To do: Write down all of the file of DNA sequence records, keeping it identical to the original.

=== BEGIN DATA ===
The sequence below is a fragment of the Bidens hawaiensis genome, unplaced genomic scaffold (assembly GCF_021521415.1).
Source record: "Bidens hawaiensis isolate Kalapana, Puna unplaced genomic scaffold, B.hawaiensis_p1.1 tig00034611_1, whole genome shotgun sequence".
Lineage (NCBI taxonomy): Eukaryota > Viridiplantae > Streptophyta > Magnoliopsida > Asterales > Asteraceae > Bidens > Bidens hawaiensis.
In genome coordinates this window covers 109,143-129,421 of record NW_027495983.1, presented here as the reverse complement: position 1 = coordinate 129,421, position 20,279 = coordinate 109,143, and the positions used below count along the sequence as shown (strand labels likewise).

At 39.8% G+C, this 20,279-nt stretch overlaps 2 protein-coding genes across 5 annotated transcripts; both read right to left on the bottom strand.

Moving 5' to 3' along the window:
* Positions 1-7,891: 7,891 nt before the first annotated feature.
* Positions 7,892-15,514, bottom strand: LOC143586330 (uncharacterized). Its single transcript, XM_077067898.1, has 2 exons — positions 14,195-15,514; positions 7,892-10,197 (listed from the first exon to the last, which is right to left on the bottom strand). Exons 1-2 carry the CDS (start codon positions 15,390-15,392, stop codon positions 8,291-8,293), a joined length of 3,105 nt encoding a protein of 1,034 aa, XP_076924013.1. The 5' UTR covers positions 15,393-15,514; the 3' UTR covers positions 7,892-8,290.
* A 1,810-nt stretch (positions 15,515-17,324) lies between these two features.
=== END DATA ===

The sequence below is a fragment of the Bidens hawaiensis genome, unplaced genomic scaffold (assembly GCF_021521415.1).
Source record: "Bidens hawaiensis isolate Kalapana, Puna unplaced genomic scaffold, B.hawaiensis_p1.1 tig00034611_1, whole genome shotgun sequence".
Lineage (NCBI taxonomy): Eukaryota > Viridiplantae > Streptophyta > Magnoliopsida > Asterales > Asteraceae > Bidens > Bidens hawaiensis.
In genome coordinates this window covers 109,143-129,421 of record NW_027495983.1, presented here as the reverse complement: position 1 = coordinate 129,421, position 20,279 = coordinate 109,143, and the positions used below count along the sequence as shown (strand labels likewise).

At 39.8% G+C, this 20,279-nt stretch overlaps 2 protein-coding genes across 5 annotated transcripts; both read right to left on the bottom strand.

Moving 5' to 3' along the window:
* Positions 1-7,891: 7,891 nt before the first annotated feature.
* Positions 7,892-15,514, bottom strand: LOC143586330 (uncharacterized). Its single transcript, XM_077067898.1, has 2 exons — positions 14,195-15,514; positions 7,892-10,197 (listed from the first exon to the last, which is right to left on the bottom strand). Exons 1-2 carry the CDS (start codon positions 15,390-15,392, stop codon positions 8,291-8,293), a joined length of 3,105 nt encoding a protein of 1,034 aa, XP_076924013.1. The 5' UTR covers positions 15,393-15,514; the 3' UTR covers positions 7,892-8,290.
* A 1,810-nt stretch (positions 15,515-17,324) lies between these two features.